Under-Appreciated Research, Inside and Outside Views

January 20, 2010

What are the currently under-appreciated research areas in sociology? I have my opinions, but I’d actually prefer to focus your attention on the meta-question: how might decide which research areas are under-appreciated?

There are two basic approaches, inside views and outside views. Inside views require understanding a phenomenon in terms of its component parts. In contrast, outside views require the often easier task of appropriately categorizing the phenomenon, a.k.a. choosing a reference class.

For examples, let’s return to the original question, where the phenomenon under investigation is “the appreciation/under-appreciation of research areas in sociology.” An inside view might look like the following chain of (questionable) reasoning: 1. the highest goal of sociology is to discover the knowledge which results in the greatest good for the greatest number. 2. Insects are numerous. 3. Little sociological research is done on insects. 4. Therefore, Insect sociology is under-appreciated.

An outside view might look like this:
1. It has been proven that, in the past, research areas more popular with women have been the most under-appreciated. 2. Therefore, its a good bet that research areas more popular with women are currently the most under-appreciated, even if I have no idea what those research areas are or why they are valuable.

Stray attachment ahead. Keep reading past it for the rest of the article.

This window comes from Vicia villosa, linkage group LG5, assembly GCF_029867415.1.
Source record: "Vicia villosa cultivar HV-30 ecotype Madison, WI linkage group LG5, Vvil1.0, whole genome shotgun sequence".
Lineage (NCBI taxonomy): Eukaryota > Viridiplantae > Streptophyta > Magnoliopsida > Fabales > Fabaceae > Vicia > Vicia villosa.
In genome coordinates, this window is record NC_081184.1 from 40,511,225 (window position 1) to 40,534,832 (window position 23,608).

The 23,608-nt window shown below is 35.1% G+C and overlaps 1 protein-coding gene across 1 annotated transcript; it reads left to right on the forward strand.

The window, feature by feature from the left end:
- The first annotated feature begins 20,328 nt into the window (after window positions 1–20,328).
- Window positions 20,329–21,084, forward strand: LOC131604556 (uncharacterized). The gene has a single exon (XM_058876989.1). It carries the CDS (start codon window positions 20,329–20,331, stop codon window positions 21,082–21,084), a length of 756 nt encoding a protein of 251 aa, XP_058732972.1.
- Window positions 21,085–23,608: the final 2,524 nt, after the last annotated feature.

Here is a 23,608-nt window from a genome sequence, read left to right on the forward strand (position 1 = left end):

My inside view and outside view arguments are pretty weak, they are just there to illustrate the concept of inside and outside views.  Can you improve on them or make a case for inside/outside approaches more generally?


Why and How to Debate Charitably

September 29, 2009

Chris Capel has written a short essay about “why and how to debate charitably,” and I’m struggling to find anything significant to disagree with him about.*  You should really read the whole thing, but I’ll provide his list of rules with short explanations below:

1. The golden rule – “treat the person’s position as if it were your own.”

2.  You cannot read minds – when someone appears inconsistent, consider that you could simply misunderstand their argument.

3.  People are not evil – “You should be extremely suspicious about your judgment of a person’s position when you think that position has implications that you find distasteful (or worse).”

4. Debates are not for winning – “Never make a person defend words that they’ve abandoned.”

5.  You make mistakes – “many more than you realize…   Look for your mistakes, and admit to them.”

6.  Not everyone cares as much as you – “be willing to tolerate people who apparently hold distasteful positions.”

7.  Engaging is hard work.

8.  Differences can be subtle.

9.  Give up quietly – “If you don’t want to engage someone using all these rules, don’t engage them at all.”

I hope that this forum, Permutations, will host productive discussions and debates.  You need not involve yourself in them, but I hope that you do, and I hope that if you do, you debate charitably.

*Admittedly, I would water this list down a little bit.  Instead of rules, I would call these guidelines.  For example, I don’t believe people should be required to ignore every argument they can’t engage at the highest and most charitable level.  If Chris and I ever get the chance to discuss this point, I have a feeling that we’ll be able to come to agreement.  Perhaps you have stronger disagreements?  I’d love to hear about them in the comments.